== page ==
2 and 5 year fixed rate mortgage deals explained - and how to choose what to go for

Wondering if a fixed term mortgage is for you? Here's what you need to know (Photo: Shutterstock)Wondering if a fixed term mortgage is for you? Here's what you need to know (Photo: Shutterstock)
Wondering if a fixed term mortgage is for you? Here's what you need to know (Photo: Shutterstock)

by Derin Clark

Over the last few weeks, a number of mortgage providers, including Nationwide Building Society and Virgin Money, have withdrawn their high loan-to-value (LTV) deals from the market. However, despite the withdrawal of these deals, the mortgage market has remained highly competitive, particularly on deals offering fixed rates.

A fixed rate mortgage deal is often popular at times of economic uncertainty as it enables homeowners to know how much their monthly mortgage repayment will be for a set period of time. In addition to this, fixed rate deals offer competitive low rates. The lowest two year remortgage deal offers just 1.13%, while the lowest five year fixed remortgage deal currently stands at 1.35% (figures correct as at 18 June 2020).

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The rate you are offered often depends on your LTV, with those at a lower LTV usually offering a cheaper rate than those with a higher LTV. You can find out exactly how much the rate will impact your mortgage repayments by using a mortgage calculator.

Traditionally, UK homeowners have tended to opt for a two year fixed rate deal but, over the last few years, five year fixed deals have become increasingly popular. One reason for this is the fall in five year rates. Now, locking into a five year deal will not cost much more than opting for a two year fixed deal.

Rate is important when considering a mortgage deal as it will impact the monthly repayments, but, as always when choosing a mortgage, the rate is not the only factor borrowers should consider.

The case for a 5 year fixed mortgage rate

A five year provides security for borrowers who are planning to stay in their home for the long-term. Homeowners with no plans to move in the foreseeable future can lock into a five year deal and know that their monthly repayments will not change for the duration of the deal. This security is particularly attractive during a turbulent economic time, when borrowers face financial uncertainty.

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Locking into a five year deal could also be a good option at a time when interest rates are low, as it safeguards against potential rate rises for the five year period. Saying this, borrowers will not benefit if rates fall further. Another benefit of a five year deal is that homeowners do not have to go through the process, and cost, of looking for a new mortgage deal for a longer period of time compared with fixing into a two year deal.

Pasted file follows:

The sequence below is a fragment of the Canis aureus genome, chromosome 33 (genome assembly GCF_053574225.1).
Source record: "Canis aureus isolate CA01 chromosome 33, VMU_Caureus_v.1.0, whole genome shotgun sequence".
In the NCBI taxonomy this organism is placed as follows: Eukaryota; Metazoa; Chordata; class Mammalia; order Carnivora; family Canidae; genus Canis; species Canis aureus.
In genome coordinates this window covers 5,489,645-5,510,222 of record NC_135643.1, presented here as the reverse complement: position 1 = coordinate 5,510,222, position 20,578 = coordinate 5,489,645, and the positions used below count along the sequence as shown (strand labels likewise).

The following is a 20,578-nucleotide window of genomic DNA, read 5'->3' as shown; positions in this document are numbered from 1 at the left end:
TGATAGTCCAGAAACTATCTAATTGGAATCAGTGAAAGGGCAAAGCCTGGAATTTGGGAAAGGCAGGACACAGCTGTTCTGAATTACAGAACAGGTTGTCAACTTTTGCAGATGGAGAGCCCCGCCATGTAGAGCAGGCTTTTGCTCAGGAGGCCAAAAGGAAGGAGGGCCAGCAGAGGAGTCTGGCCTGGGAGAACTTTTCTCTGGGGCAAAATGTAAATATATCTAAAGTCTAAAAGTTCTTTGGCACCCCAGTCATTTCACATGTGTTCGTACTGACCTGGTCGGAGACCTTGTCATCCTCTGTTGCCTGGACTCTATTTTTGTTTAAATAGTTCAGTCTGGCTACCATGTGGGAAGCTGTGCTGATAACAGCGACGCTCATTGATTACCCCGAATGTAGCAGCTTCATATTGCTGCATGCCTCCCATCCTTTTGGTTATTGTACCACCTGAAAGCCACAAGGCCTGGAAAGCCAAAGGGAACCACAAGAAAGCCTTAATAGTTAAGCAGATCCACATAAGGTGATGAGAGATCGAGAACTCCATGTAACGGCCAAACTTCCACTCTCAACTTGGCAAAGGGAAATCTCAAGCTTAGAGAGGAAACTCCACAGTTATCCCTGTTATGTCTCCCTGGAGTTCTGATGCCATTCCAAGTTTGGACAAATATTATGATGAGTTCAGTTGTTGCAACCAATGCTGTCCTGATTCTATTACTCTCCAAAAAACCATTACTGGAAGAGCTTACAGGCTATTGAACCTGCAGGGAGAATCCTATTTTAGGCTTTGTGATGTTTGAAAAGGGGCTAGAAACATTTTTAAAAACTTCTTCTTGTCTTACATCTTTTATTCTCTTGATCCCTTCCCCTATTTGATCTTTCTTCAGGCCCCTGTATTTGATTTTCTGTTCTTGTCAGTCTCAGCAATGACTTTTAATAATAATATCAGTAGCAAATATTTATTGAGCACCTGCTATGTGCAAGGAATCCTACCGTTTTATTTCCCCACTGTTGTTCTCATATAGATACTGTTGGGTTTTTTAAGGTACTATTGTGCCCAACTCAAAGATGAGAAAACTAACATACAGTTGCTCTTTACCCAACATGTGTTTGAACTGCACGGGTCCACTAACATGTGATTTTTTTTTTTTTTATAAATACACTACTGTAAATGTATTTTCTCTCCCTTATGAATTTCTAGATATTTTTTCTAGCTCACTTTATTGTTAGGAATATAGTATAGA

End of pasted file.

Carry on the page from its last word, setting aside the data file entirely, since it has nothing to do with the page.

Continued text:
The case for a 2 year fixed mortgage rate

A two year deal has the benefit of usually offering a lower rate than a five year deal, but does mean that, after the two year period has ended, borrowers will need to search for a new mortgage deal, which could be both time-consuming and costly.

Fixing into a two year deal is usually more attractive to homeowners who feel they may move home in the next few years. For example, if they think they will be starting a family in the next few years and will need to move to a larger property as a result.

A two year deal gives these homeowners the option of being able to move without costly exit fees, which they are likely to incur if they try to leave a five year deal early. Another benefit of a two year deal is that if, during the two year period competition within the mortgage market increases and rates fall, they will be able to benefit from this by remortgaging at a lower rate quicker than if they were locked into a longer-term deal.

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Ideally, before making the decision as to whether to commit to a two or five year fixed rate deals, borrowers should speak to a mortgage broker who will be able to take into consideration their individual circumstances when considering which option is best.

All the current fixed mortgage deals can be found on the Moneyfacts.co.uk mortgage charts